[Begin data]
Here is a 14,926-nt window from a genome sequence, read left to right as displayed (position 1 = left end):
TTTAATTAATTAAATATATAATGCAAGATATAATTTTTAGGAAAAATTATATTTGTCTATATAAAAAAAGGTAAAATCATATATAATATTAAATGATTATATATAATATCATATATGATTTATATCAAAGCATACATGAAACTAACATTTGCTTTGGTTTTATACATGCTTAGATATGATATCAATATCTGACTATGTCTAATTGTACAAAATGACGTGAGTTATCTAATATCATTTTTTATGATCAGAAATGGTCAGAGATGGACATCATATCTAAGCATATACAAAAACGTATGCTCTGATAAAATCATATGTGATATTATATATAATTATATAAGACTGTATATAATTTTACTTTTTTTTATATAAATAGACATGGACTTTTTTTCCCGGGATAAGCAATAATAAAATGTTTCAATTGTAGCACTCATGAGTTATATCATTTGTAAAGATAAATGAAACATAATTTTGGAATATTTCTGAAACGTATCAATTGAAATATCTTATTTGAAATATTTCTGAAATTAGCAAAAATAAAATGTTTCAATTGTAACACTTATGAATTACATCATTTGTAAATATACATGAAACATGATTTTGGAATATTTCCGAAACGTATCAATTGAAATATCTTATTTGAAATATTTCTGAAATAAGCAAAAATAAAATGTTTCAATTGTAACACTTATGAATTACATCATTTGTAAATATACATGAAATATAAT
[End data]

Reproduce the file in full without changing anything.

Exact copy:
Here is a 14,926-nt window from a genome sequence, read left to right as displayed (position 1 = left end):
TTTAATTAATTAAATATATAATGCAAGATATAATTTTTAGGAAAAATTATATTTGTCTATATAAAAAAAGGTAAAATCATATATAATATTAAATGATTATATATAATATCATATATGATTTATATCAAAGCATACATGAAACTAACATTTGCTTTGGTTTTATACATGCTTAGATATGATATCAATATCTGACTATGTCTAATTGTACAAAATGACGTGAGTTATCTAATATCATTTTTTATGATCAGAAATGGTCAGAGATGGACATCATATCTAAGCATATACAAAAACGTATGCTCTGATAAAATCATATGTGATATTATATATAATTATATAAGACTGTATATAATTTTACTTTTTTTTATATAAATAGACATGGACTTTTTTTCCCGGGATAAGCAATAATAAAATGTTTCAATTGTAGCACTCATGAGTTATATCATTTGTAAAGATAAATGAAACATAATTTTGGAATATTTCTGAAACGTATCAATTGAAATATCTTATTTGAAATATTTCTGAAATTAGCAAAAATAAAATGTTTCAATTGTAACACTTATGAATTACATCATTTGTAAATATACATGAAACATGATTTTGGAATATTTCCGAAACGTATCAATTGAAATATCTTATTTGAAATATTTCTGAAATAAGCAAAAATAAAATGTTTCAATTGTAACACTTATGAATTACATCATTTGTAAATATACATGAAATATAAT